Better EMS and cath lab collaborations reduce door-to-balloon (D2B) times and lead to better patient care, particularly in STEMI patients, said Ivan C. Rokos, MD, of University of California, Los Angeles, during a presentation at the 59th annual American College of Cardiology scientific session last week.
Rokos said that utilizing a team-based approach and initiating pre-hospital cardiac triage by performing 12-lead EKGs that activate the cath lab are “essential” to producing systems of care that work. “You’ve got to have good transitions,” said Rokos, “otherwise your team is going to fail.”
He noted several steps that must occur for pre-hospital triage and cath lab collaborations to work:
- Diagnoses: Paramedics must be able to diagnose STEMI cases using a pre-hospital EKG;
- Diversion Protocols: The EMS must establish a diversion protocol to avoid simply driving to the nearest hospital down the street. Instead patients should be transported to the nearest primary PCI-capable hospital;
- Accessibility: The cath lab must be accessible 24/7/365. “This is a big issue,” said Rokos, due to overcrowding, some patients are turned away. However, most ERs, even on diversion, will accept trauma and STEMI patients;
- Parallel Processing: Should be able to diagnose a STEMI in someone’s living room and activate the cath lab immediately from that location, which allows patients to be driven into the hospital at the same time the cath lab team is establishing in the lab;
- Back-up Plan: Always have a plan B: “PCI is what we all want,” he said, but plan B for STEMIs should be fibrinolytics;
- Regional Quality Improvement Database to Track Data: “Friends don’t let friends regionalize without some sort of STEMI quality-based initiative database,” said Rokos. “You have to know what you’re doing, track it and continue to work on improving these.”
Additionally, Rokos said that decreasing D2B times can significantly impact patient care and decrease mortality for STEMI patients. He referenced data from 2009 from an analysis of ten STEMI networks in Oregon, California, Minnesota, Michigan, North Carolina and Georgia, which saw a total of 2,712 patients. After integration of pre-hospital EKG, 86 percent had D2B times under the national guidelines of 90 minutes or less, said Rokos.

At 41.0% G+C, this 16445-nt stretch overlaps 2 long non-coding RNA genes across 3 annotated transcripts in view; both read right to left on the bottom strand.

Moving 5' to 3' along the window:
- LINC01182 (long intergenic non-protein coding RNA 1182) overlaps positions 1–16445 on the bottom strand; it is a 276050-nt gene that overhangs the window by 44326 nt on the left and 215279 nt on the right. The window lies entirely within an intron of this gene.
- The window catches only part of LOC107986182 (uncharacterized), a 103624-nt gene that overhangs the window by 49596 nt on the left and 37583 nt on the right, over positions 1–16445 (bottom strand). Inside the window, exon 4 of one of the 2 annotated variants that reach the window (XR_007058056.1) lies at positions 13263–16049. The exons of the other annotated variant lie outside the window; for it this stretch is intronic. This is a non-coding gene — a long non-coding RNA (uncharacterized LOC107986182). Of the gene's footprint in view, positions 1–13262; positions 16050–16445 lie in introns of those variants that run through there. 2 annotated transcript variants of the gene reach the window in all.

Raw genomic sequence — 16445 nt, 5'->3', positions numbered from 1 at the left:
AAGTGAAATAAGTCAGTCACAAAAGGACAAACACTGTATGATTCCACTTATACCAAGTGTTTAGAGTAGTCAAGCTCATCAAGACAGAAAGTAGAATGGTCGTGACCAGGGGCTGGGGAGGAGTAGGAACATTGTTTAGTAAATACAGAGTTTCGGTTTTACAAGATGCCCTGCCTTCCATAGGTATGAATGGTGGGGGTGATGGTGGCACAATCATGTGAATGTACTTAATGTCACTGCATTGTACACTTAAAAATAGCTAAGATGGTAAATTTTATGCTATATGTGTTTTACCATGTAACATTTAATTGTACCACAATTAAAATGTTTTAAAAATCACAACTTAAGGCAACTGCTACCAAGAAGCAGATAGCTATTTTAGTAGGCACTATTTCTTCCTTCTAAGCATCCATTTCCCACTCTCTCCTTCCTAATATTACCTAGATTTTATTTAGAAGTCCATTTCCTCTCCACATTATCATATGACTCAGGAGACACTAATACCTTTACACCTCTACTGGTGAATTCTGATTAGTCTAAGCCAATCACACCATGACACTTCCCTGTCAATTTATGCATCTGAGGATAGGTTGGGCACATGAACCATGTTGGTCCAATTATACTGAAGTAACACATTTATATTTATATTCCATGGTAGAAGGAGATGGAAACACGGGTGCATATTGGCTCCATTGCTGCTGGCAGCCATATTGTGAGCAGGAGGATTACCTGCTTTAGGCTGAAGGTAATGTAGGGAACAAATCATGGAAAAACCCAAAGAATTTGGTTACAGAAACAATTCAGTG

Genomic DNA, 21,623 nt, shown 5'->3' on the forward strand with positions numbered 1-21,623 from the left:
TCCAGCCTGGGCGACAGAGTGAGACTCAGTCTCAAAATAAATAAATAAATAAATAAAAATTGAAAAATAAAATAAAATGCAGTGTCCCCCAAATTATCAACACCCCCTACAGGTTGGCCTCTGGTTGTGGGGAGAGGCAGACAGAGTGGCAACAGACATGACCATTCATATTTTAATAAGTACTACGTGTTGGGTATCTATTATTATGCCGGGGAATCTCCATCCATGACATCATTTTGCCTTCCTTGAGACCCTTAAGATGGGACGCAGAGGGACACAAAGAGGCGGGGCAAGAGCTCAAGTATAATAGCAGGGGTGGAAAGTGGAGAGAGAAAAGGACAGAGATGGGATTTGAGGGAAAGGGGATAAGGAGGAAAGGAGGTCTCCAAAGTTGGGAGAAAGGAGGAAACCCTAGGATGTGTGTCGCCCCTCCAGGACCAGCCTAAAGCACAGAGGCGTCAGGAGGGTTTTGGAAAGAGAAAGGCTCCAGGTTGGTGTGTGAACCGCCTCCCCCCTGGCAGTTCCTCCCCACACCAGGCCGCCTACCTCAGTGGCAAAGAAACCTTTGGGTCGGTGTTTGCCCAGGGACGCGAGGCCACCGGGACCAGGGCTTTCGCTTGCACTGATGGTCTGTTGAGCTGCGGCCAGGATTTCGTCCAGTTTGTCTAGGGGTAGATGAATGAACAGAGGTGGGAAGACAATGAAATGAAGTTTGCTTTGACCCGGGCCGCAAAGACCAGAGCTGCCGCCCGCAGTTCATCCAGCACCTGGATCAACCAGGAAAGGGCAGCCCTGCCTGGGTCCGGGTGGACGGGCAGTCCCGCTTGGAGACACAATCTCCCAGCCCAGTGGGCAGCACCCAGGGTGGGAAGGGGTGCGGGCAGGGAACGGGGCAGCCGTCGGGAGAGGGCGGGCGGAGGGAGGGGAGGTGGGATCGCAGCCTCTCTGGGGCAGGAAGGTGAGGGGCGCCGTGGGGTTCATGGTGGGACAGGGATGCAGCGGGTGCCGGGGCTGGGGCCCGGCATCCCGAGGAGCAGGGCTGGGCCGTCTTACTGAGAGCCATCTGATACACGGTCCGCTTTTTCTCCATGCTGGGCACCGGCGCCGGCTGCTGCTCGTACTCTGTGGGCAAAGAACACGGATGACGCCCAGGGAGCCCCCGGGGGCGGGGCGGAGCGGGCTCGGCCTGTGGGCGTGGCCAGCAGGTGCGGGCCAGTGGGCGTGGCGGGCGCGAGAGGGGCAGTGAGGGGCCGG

In fact, 50 percent had D2B times less than 60 minutes and 25 percent less than 45 minutes. Additionally, D2B times of less than 60 minutes decreased mortality by 0.8 percent.
“These door-to-balloon protocols really have the capacity to move patients through the system very, very quickly,” said Rokos.
One important component to making the pre-hospital process even more efficient is deploying a component that looks at EMS to balloon times. Previous trials have shown that 68 percent of EMS2B times were less than 90 minutes.
Taking this one step further, said Rokos, would be measuring “what matters most to the patient" -- 9-1-1 calls-to-balloon times. “The integration of pre-hospital with organized STEMI networks consistently provides very fast reperfusion rates,” he said.
Implementing the 30-30-30 goal, which he said allots 30 minutes of time to EMS, the ED and the cath lab, would further help reach D2B times of 90 minute or less. “This system is the ideal,” he said. “You get your job done and then hand-off to the next STEMI care provider.”
One challenging aspect of pre-hospital care are false positives. Because ECGs are not binary, conditions such as left bundle branch block or true posterior MI make it challenging to diagnose STEMI patients and read ECGs.
Data from LA County in 2008 showed that 646 patients with a pre-hospital ECG were STEMI. While 75 percent of these patients had cath lab activation, 20.4 percent had cath lab activations that were later cancelled.
According to Rokos, false positives are “a tremendous waste of precious resources.” He estimated each cath lab activation that is later cancelled costs hospitals about $5,000.
Rokos said that the next phase comes with attempting to improve the “embarrassing” rates of inter-hospital transfer D2B times. Currently, only 18 percent of these cases report D2B times of 90 minutes or less, and even when given a grace period of 40 minutes, still only 50 percent reached D2B times of 120 minutes or less.
In the next two months, that policy will look at whether or not it would be beneficial for the emergency department at a STEMI referral facility to call 9-1-1 for rapid patient inter-hospital transfer.